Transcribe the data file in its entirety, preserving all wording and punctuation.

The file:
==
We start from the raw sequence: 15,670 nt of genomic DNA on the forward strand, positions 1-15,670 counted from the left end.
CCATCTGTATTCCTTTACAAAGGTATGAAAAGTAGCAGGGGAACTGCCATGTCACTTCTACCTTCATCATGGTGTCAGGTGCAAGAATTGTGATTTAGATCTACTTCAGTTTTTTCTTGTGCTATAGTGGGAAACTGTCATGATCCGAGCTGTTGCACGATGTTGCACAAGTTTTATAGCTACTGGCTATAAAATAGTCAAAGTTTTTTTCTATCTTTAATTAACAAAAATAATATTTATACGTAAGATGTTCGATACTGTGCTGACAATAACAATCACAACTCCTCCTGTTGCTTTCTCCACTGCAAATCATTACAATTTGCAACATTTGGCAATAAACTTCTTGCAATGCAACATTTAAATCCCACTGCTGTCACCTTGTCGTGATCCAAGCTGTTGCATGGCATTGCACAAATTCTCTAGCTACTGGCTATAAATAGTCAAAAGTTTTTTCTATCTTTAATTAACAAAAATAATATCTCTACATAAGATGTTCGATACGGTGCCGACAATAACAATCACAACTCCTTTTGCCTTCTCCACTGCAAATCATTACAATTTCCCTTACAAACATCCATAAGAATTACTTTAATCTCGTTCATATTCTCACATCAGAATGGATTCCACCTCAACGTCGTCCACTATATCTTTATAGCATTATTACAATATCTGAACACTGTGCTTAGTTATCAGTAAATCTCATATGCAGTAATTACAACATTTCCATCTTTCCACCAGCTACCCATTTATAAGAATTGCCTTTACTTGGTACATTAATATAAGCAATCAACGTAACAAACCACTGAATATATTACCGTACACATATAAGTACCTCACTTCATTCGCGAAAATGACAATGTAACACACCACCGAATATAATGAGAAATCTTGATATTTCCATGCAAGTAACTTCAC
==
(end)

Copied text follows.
We start from the raw sequence: 15,670 nt of genomic DNA on the forward strand, positions 1-15,670 counted from the left end.
CCATCTGTATTCCTTTACAAAGGTATGAAAAGTAGCAGGGGAACTGCCATGTCACTTCTACCTTCATCATGGTGTCAGGTGCAAGAATTGTGATTTAGATCTACTTCAGTTTTTTCTTGTGCTATAGTGGGAAACTGTCATGATCCGAGCTGTTGCACGATGTTGCACAAGTTTTATAGCTACTGGCTATAAAATAGTCAAAGTTTTTTTCTATCTTTAATTAACAAAAATAATATTTATACGTAAGATGTTCGATACTGTGCTGACAATAACAATCACAACTCCTCCTGTTGCTTTCTCCACTGCAAATCATTACAATTTGCAACATTTGGCAATAAACTTCTTGCAATGCAACATTTAAATCCCACTGCTGTCACCTTGTCGTGATCCAAGCTGTTGCATGGCATTGCACAAATTCTCTAGCTACTGGCTATAAATAGTCAAAAGTTTTTTCTATCTTTAATTAACAAAAATAATATCTCTACATAAGATGTTCGATACGGTGCCGACAATAACAATCACAACTCCTTTTGCCTTCTCCACTGCAAATCATTACAATTTCCCTTACAAACATCCATAAGAATTACTTTAATCTCGTTCATATTCTCACATCAGAATGGATTCCACCTCAACGTCGTCCACTATATCTTTATAGCATTATTACAATATCTGAACACTGTGCTTAGTTATCAGTAAATCTCATATGCAGTAATTACAACATTTCCATCTTTCCACCAGCTACCCATTTATAAGAATTGCCTTTACTTGGTACATTAATATAAGCAATCAACGTAACAAACCACTGAATATATTACCGTACACATATAAGTACCTCACTTCATTCGCGAAAATGACAATGTAACACACCACCGAATATAATGAGAAATCTTGATATTTCCATGCAAGTAACTTCAC